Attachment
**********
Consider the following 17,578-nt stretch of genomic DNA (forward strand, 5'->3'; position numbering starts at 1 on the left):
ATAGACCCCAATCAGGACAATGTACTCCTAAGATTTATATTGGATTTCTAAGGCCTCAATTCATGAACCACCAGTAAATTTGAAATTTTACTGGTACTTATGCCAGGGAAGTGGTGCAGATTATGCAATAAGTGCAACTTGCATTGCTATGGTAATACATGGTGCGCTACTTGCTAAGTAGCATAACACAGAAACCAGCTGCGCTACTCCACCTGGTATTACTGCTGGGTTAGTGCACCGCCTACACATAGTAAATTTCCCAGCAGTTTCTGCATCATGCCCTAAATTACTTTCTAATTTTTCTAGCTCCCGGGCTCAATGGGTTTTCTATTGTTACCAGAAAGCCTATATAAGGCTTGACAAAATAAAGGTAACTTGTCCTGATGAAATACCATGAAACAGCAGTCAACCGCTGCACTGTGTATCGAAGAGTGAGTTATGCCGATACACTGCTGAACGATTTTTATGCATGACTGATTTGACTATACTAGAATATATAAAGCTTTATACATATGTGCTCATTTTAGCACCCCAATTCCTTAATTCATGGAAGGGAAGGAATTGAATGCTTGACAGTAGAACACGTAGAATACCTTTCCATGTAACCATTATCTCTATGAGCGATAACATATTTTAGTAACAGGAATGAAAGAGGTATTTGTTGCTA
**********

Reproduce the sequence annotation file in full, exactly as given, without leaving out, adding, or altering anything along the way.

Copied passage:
Consider the following 17,578-nt stretch of genomic DNA (forward strand, 5'->3'; position numbering starts at 1 on the left):
ATAGACCCCAATCAGGACAATGTACTCCTAAGATTTATATTGGATTTCTAAGGCCTCAATTCATGAACCACCAGTAAATTTGAAATTTTACTGGTACTTATGCCAGGGAAGTGGTGCAGATTATGCAATAAGTGCAACTTGCATTGCTATGGTAATACATGGTGCGCTACTTGCTAAGTAGCATAACACAGAAACCAGCTGCGCTACTCCACCTGGTATTACTGCTGGGTTAGTGCACCGCCTACACATAGTAAATTTCCCAGCAGTTTCTGCATCATGCCCTAAATTACTTTCTAATTTTTCTAGCTCCCGGGCTCAATGGGTTTTCTATTGTTACCAGAAAGCCTATATAAGGCTTGACAAAATAAAGGTAACTTGTCCTGATGAAATACCATGAAACAGCAGTCAACCGCTGCACTGTGTATCGAAGAGTGAGTTATGCCGATACACTGCTGAACGATTTTTATGCATGACTGATTTGACTATACTAGAATATATAAAGCTTTATACATATGTGCTCATTTTAGCACCCCAATTCCTTAATTCATGGAAGGGAAGGAATTGAATGCTTGACAGTAGAACACGTAGAATACCTTTCCATGTAACCATTATCTCTATGAGCGATAACATATTTTAGTAACAGGAATGAAAGAGGTATTTGTTGCTA